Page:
The latest bad news in the hunt for an AIDS vaccine: The government halted a large U.S. study on Thursday, saying the experimental shots are not preventing HIV infection.
HIV & AIDS Apr 25, 2013 | not rated yet | 0
Long-term use of highly active antiretroviral therapies (HAART) does not appear to be associated with impaired heart function in children and adolescents in a study that sought to determine the cardiac effects of prolonged ...
Pediatrics Apr 22, 2013 | not rated yet | 0
More than 1 in 270 people in the US are living with HIV and every 9.5 minutes someone is else is infected. The economic cost estimates associated with HIV/AIDS exceed 36 billion dollars a year. The development of effective ...
HIV & AIDS Apr 21, 2013 | not rated yet | 0
Researchers at Albert Einstein College of Medicine of Yeshiva University have discovered how the protein that blocks HIV-1 from multiplying in white blood cells is regulated. HIV-1 is the virus that causes AIDS, and the discovery ...
HIV & AIDS Apr 17, 2013 | not rated yet | 0 |
Circumcision drastically alters the microbiome of the penis, changes that could explain why circumcision offers protection against HIV and other viral infections. In a study to be published on April 16 in mBio, the online ...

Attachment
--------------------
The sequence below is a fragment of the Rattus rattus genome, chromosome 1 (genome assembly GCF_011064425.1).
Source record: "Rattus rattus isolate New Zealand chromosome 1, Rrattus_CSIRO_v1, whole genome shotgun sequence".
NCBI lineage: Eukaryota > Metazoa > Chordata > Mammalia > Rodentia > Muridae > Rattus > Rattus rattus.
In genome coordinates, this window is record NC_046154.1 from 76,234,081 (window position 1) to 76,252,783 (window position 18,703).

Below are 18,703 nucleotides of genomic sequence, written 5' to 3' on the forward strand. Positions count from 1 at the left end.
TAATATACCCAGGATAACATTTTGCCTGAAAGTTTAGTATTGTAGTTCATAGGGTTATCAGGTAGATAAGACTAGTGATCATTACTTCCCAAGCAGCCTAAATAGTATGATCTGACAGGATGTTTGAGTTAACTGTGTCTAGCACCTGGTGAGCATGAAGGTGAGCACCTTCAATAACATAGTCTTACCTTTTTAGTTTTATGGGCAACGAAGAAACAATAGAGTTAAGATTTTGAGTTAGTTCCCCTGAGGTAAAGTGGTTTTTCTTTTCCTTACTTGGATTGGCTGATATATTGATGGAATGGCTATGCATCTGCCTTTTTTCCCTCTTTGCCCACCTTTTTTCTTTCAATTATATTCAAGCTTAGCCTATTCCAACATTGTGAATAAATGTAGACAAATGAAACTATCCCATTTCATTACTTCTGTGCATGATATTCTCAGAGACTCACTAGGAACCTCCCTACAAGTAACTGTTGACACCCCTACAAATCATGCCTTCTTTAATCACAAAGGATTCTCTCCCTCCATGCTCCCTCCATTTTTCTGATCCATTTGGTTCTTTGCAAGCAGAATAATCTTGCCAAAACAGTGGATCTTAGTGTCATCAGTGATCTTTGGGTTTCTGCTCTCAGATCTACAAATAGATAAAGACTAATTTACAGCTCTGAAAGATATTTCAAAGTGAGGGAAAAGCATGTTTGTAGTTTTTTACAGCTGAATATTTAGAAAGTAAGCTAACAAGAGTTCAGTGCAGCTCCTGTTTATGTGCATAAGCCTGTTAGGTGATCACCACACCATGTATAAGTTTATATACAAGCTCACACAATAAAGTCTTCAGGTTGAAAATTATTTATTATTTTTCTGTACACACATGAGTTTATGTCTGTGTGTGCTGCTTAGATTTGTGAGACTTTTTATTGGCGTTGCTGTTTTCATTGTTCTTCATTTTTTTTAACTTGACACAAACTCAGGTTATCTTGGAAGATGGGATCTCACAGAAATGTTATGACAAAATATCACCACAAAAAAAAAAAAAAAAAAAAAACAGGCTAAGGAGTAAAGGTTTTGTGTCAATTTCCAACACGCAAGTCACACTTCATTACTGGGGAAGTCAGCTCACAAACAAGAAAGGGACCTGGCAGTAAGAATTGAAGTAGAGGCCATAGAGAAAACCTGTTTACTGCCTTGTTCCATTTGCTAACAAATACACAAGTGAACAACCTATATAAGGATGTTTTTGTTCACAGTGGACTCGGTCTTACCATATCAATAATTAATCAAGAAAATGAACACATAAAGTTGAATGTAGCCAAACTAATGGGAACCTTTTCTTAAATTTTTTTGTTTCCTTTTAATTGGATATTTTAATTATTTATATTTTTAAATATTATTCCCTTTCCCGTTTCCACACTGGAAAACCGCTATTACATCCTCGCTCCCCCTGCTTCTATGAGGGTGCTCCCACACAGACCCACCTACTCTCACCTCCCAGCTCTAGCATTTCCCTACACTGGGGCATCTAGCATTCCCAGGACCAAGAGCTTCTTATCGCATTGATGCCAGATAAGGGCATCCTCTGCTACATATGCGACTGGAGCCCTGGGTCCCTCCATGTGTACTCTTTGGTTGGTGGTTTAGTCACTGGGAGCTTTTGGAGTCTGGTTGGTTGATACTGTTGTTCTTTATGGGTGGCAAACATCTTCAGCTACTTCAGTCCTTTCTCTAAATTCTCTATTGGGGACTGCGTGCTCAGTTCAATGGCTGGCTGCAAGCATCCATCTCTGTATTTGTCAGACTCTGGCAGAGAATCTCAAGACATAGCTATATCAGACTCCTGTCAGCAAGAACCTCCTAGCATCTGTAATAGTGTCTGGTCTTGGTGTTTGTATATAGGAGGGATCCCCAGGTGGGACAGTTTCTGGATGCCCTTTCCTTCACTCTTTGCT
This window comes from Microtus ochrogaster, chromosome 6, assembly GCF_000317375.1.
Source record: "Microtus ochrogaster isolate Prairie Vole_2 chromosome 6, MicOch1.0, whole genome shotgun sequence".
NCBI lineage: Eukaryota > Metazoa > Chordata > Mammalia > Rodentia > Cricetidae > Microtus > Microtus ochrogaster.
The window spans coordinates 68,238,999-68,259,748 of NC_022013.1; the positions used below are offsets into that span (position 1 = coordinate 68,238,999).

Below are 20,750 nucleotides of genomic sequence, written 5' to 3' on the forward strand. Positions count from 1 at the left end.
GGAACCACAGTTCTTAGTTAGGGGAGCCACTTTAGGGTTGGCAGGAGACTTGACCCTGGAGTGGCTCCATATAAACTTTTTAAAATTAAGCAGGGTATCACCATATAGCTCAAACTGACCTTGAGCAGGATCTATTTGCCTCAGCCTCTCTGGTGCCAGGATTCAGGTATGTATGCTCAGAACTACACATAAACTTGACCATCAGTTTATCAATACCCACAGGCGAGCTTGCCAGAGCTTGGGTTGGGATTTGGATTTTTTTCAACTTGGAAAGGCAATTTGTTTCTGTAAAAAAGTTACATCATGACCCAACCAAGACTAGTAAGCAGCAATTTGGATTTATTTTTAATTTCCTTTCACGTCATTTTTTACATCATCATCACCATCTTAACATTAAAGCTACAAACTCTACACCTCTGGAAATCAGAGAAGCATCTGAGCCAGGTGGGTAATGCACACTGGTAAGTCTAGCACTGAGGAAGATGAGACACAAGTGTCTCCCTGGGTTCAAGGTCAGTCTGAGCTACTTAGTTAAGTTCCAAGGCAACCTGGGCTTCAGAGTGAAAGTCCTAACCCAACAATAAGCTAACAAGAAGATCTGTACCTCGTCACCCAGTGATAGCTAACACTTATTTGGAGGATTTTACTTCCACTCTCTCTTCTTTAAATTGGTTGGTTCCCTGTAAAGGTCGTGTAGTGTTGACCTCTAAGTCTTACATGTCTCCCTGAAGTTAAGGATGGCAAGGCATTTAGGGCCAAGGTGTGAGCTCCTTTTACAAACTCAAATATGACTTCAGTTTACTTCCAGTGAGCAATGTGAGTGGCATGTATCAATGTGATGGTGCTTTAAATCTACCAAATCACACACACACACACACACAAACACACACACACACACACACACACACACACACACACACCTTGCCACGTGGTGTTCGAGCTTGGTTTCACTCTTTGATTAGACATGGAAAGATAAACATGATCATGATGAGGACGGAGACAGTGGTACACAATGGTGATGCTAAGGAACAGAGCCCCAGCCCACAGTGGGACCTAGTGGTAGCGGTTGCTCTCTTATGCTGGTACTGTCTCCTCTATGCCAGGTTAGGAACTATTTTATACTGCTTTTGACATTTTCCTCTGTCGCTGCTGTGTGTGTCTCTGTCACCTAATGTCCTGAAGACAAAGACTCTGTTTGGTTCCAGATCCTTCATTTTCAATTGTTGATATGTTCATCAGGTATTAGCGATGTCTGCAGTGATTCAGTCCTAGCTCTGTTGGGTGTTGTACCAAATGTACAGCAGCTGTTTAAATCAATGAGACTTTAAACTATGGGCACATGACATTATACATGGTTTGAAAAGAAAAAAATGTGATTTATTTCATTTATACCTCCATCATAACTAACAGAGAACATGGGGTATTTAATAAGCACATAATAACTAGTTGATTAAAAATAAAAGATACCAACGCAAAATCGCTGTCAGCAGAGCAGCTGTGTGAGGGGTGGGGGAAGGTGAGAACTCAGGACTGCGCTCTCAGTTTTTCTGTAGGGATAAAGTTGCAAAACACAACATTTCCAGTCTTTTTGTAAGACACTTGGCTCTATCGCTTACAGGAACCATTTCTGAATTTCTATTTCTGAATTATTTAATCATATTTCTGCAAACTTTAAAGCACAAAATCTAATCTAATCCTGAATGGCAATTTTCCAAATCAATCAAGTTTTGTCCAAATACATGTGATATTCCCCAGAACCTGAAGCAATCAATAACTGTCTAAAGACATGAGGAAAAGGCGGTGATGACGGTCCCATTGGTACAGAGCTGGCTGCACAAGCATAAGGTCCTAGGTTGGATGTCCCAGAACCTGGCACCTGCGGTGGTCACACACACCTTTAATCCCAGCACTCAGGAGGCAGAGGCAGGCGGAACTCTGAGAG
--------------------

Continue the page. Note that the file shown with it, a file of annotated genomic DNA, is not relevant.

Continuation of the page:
HIV & AIDS Apr 16, 2013 | 3.4 / 5 (5) | 4 |
Studies have shown that about 10 percent of men infected with human immunodeficiency virus (HIV) have an elevated resting energy expenditure (REE). Their bodies use more kilocalories for basic functions including circulation, ...
HIV & AIDS Apr 16, 2013 | not rated yet | 0
Human immunodeficiency virus (HIV) is a lentivirus (a member of the retrovirus family) that causes acquired immunodeficiency syndrome (AIDS), a condition in humans in which the immune system begins to fail, leading to life-threatening opportunistic infections. Infection with HIV occurs by the transfer of blood, semen, vaginal fluid, pre-ejaculate, or breast milk. Within these bodily fluids, HIV is present as both free virus particles and virus within infected immune cells. The four major routes of transmission are unsafe sex, contaminated needles, breast milk, and transmission from an infected mother to her baby at birth (Vertical transmission). Screening of blood products for HIV has largely eliminated transmission through blood transfusions or infected blood products in the developed world.